J Street Debates How Israel Can Be Both Jewish and Democratic
“Some say the notion of a Jewish democracy is an oxymoron. Does it have to be?” That’s the question Open Zion columnist Emily Hauser posed at the start of a lively J Street panel, which she moderated Sunday, on “How Israel Can Represent All Its Citizens While Staying True to Its Jewish Character.” The panelists—fellow Open Zion columnist Bernard Avishai, Member of Knesset Ruth Calderon, and Nobel Peace Prize nominee Amal Elsana Alhjooj—took turns addressing the thorny question, which Israel has yet to resolve in a constitutional framework and which is currently the subject of warring Knesset bills, including one by Calderon.
A secular scholar whose inaugural Knesset speech took the form of a Talmud lesson, Calderon seemed most attached to the idea of preserving the state’s Jewish character. “I don't think that complete separation of religion and state is necessary for a liberal state,” she said, emphasizing that Israel provides an atmosphere of Jewish culture and that that's valuable, particularly for secular Jews who wouldn’t otherwise be immersed in it. She added that her parents’ generation was the first to “live the miracle of feeling at home” in Israel, and that that feeling constitutes a deep human need. To her mind, a state is not—and should not—be neutral; she wouldn’t want to raise kids in "a state without a flavor."
But Alhjooj pointed out that, as a Bedouin citizen of Israel, she’s the one who has to live with the consequences of Israel’s decision to give Jews preferential treatment. She highlighted the plight of the Bedouin apt to be displaced by the Prawer-Begin Plan. “I also want to feel at home, just like your parents,” she told Calderon. “And I don’t feel at home when this is the way the Jewish state is implementing its policy, based on preferring you and your son over me and my daughter.”
Alhjooj also said that those who advocate for the Jewish character of the state typically support equality in theory, but tend to be short on details when asked how exactly equality can be compatible with preferential treatment. “Show me the policy,” she implored Calderon. But Calderon, whether for lack of answers or simply lack of time, didn’t supply details.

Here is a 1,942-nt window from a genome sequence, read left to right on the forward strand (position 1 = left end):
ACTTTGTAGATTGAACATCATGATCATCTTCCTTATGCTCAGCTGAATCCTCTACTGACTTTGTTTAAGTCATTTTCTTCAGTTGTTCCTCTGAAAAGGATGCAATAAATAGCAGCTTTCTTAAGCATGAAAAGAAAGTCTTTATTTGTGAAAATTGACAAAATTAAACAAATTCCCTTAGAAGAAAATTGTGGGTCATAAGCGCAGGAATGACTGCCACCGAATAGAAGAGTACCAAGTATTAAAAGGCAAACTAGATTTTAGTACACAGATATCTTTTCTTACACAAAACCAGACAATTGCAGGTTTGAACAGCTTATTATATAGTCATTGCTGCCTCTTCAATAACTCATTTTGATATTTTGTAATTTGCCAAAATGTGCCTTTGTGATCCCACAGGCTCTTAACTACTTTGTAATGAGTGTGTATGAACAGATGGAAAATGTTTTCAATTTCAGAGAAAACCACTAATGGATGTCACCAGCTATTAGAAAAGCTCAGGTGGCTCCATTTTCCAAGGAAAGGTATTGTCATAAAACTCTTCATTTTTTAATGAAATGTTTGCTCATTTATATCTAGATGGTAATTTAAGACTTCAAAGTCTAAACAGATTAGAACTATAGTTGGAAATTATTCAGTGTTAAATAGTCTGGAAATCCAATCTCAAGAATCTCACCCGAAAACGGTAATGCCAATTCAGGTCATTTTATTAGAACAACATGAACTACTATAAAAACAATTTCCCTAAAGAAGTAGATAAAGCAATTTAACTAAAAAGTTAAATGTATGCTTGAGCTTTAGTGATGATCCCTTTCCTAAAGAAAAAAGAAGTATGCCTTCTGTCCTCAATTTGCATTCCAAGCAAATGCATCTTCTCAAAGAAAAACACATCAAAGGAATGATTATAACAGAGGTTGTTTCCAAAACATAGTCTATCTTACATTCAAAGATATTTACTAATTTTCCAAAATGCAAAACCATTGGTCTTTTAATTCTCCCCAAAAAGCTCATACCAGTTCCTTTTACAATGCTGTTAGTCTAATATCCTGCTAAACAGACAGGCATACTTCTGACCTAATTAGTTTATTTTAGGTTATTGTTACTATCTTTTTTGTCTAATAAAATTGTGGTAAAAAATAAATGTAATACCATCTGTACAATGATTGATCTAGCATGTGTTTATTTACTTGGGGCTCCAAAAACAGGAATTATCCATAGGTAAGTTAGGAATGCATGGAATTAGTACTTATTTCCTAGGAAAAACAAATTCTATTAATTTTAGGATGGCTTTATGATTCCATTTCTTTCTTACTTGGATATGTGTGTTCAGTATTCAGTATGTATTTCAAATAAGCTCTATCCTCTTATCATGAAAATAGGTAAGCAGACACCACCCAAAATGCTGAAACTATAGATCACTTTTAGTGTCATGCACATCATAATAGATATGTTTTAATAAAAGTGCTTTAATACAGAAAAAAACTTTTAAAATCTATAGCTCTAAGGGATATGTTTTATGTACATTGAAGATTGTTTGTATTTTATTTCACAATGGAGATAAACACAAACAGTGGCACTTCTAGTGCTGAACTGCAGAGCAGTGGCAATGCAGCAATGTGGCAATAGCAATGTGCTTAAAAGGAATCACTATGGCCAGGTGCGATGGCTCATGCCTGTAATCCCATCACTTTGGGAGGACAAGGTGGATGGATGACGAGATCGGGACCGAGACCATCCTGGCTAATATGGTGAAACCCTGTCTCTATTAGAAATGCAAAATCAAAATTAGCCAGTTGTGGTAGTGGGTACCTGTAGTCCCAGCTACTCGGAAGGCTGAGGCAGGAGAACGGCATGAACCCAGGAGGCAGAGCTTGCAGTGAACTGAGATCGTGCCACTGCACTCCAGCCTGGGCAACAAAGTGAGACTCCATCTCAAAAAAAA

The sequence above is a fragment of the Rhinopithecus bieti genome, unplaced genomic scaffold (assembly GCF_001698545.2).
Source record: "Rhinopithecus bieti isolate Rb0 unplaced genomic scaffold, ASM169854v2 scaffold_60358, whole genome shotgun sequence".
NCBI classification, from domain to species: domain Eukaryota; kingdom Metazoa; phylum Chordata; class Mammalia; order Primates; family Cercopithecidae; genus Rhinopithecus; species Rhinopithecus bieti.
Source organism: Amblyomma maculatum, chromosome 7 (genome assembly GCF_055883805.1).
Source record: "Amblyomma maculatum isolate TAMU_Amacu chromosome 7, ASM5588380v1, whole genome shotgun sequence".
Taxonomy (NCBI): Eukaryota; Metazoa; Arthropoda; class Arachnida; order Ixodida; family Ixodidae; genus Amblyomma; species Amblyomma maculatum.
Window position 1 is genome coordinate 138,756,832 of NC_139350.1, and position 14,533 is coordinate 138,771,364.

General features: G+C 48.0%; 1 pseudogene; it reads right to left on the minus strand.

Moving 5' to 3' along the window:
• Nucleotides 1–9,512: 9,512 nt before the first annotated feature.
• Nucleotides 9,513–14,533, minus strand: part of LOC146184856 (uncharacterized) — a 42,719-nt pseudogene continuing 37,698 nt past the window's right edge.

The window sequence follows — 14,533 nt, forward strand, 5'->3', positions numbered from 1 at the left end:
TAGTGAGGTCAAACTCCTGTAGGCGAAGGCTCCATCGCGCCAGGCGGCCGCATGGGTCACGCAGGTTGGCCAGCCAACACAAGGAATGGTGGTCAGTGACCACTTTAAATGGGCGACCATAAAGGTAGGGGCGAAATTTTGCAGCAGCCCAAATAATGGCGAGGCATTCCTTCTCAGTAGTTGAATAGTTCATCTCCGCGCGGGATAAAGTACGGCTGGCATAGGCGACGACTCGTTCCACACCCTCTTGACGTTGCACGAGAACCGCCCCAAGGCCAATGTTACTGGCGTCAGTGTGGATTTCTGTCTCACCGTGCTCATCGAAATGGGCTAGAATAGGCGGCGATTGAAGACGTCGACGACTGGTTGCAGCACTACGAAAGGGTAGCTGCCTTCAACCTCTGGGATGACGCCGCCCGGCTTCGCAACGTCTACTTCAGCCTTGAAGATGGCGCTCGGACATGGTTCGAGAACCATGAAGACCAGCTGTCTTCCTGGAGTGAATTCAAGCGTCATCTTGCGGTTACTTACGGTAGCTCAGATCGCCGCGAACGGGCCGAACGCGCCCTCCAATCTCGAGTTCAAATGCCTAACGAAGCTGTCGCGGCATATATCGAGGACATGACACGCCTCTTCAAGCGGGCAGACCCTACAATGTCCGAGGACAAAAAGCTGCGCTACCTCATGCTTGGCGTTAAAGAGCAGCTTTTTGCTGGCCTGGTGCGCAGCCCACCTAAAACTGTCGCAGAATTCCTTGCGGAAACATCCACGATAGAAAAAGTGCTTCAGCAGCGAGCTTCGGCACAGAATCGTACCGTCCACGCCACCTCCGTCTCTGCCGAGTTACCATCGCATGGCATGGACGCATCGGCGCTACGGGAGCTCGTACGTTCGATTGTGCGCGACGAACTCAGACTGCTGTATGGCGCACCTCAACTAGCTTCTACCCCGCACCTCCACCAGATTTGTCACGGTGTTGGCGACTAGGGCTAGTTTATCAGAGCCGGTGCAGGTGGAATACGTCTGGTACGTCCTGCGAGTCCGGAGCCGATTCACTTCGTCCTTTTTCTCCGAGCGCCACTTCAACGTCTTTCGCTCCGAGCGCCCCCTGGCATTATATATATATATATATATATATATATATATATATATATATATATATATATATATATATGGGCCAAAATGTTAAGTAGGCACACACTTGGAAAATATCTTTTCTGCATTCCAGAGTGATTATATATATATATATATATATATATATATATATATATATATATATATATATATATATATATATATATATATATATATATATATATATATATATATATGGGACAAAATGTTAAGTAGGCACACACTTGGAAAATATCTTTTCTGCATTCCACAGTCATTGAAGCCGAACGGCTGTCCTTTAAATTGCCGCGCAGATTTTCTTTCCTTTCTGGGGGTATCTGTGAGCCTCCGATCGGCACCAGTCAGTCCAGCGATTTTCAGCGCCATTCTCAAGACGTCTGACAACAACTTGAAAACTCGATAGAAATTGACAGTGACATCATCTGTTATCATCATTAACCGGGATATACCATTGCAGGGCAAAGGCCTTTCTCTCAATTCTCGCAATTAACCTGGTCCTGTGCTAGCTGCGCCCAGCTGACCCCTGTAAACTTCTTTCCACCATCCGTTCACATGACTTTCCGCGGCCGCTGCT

Avishai, on the other hand, put forward a very detailed argument in opposition to Calderon’s view. To his mind, the problem is that in Israel every person has two forms of legal status: one is as a citizen of Israel, and one is as a member of a nationality, which is important for according material privileges. This discrimination on the basis of “J-positive blood” is entirely inconsistent with democratic life, he said. Many of those inconsistencies are holdovers from an earlier phase in the development of the state.
One example he cited was the Law of Return, “which was sensible in 1948 but makes zero sense in 2013.” Today, Israel could update its immigration law by stipulating that if you qualify for landed immigrant status and learn Hebrew, you then become eligible for citizenship. Those who believe Israel should continue to be a place where refugees from anti-Semitism are given preference need not worry; Avishai is “perfectly agreeable” to the idea that refugees should have an easier time gaining landed immigrant status. After all, that’s already the case in America, where you get preference as a resident alien if you can show you’re fleeing religious persecution.
Another unfortunate holdover has to do with land policy. Israel has failed to privatize the lands that were considered national or public lands at the time of the state’s inception, and has only exacerbated that problem by giving preferential treatment to Jewish settlers, “as if this were 1920 and we were still trying to outfox the British,” Avishai said. Today, state lands should be subject to settlement according to ordinary property laws, instead of being controlled by anachronistic Zionist institutions that made sense decades ago but are now inappropriate.
The good news for Calderon is that Israel’s majority can still maintain some kind of national distinction. How? “The same way France, Denmark, and Quebec do it: by legislating an official language,” Avishai explained. He also said that if a majority of Israelis wanted to take Jewish festivals off work, there would be nothing wrong in declaring them statutory holidays.
Judging by the applause, the audience found Avishai’s case more convincing than Calderon’s. But Calderon didn’t seem to mind. In true Talmudic fashion, she thanked him, saying, “I love dispute, and this is a good and deep one.” Yet as Alhjooj reminded the audience, for Israel’s minorities, it may not be “good and deep” so much as urgent.